She is quirky, talented and always ready for a challenge. Meet Nicole Pearson, a Durban North leatherworks designer who hand-makes custom, once-off bags in every size, shape and style imaginable.
When Nicole Pearson left her fast-paced, high-stress corporate job and took some time off in Thailand to clear her head, she knew her next career move would be to follow her true love – design. “I have always been into design. As a child I used to draw wedding dresses and make things out of polystyrene packaging . . . or anything else I could find around the house,” says the 34-year-old creative who studied media design and technology.
A little leather bangle gift from her boyfriend at the time sparked the beginning of her unique leather business seven years ago. “I remember looking at the engraved leather bangle and thinking, ‘I am going to make a business out of this’. I started making and selling them at markets in July 2013. I couldn’t believe it, but people bought them and they sold out in no time!”
The bangle business became known as Pixie Custom Leatherworks and it did not take long before Nicole felt the urge to do more. “I felt a pull to get a sewing machine. I had never used one, but I knew I needed it. Knowing nothing about sewing machines, I went out and found an industrial machine that could sew leather. It was massive! I had to phone my dad to fetch it because it didn’t fit into my car!” Once she got the machine home, Nicole started experimenting with locally-sourced leather and different types of fabric. “I taught myself how to make a bag. I wanted to perfect the bag before I did anything else. It took some time, but one day I got it right. When I felt it was good enough, I put it up on Instagram and someone bought it!”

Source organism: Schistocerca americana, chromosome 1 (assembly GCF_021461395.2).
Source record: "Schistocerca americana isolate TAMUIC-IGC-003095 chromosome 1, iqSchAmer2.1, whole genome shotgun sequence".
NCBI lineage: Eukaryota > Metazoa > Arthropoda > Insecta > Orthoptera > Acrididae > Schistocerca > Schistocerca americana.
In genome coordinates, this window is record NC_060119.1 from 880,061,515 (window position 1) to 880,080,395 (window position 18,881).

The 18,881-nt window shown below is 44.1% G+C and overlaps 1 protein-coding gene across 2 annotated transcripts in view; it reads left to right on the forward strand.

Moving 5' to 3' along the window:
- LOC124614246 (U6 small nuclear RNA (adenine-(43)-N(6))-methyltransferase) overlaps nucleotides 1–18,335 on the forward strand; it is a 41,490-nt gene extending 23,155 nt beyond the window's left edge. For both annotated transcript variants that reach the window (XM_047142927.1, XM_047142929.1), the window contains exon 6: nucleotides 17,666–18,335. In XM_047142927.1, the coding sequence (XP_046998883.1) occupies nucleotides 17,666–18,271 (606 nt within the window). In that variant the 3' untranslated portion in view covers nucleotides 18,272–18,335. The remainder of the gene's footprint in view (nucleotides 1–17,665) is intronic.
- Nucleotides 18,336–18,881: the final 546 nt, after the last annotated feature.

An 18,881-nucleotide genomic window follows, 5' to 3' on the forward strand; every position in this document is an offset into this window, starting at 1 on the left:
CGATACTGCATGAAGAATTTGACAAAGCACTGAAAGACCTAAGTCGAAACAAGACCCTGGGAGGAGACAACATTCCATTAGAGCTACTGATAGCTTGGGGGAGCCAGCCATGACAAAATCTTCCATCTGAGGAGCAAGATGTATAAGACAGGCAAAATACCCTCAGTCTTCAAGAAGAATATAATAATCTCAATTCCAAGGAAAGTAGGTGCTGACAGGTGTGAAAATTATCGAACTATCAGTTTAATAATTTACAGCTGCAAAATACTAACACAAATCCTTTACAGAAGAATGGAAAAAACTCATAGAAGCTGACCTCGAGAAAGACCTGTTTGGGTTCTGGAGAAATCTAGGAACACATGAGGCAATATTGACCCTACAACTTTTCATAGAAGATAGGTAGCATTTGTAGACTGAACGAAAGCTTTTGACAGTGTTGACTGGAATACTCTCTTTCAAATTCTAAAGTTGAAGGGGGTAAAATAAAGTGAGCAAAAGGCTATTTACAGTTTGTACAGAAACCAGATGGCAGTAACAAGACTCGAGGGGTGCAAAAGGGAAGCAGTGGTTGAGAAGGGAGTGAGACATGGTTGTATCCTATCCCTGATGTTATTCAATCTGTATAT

Now Nicole makes one custom-design bag after the next, ranging from cute little sling bags complete with cardholder slots and an internal keyring to make-up bags, totes, weekenders, backpacks and even polo racquet carrier bags. “Making my own designs and seeing them come to life is such a freeing feeling. I’m still a ‘small fry’, but I hope to one day move my little business out of my dad’s garage and into a mini factory – with aircon and no mosquitoes,” laughs Nicole. “The dream is to have six or seven sewing machines and employ a couple of people to work with me. I would love to teach the trade of sewing and empower people to start their own little business and create a ‘design-a-bag’ space where people can choose the leather colour, design, style and pattern that they like and we make it.” Nicole is hoping to launch an online ‘design-a-bag’ website soon, so keep an eye out for this on social media!
Text: Elana Wagner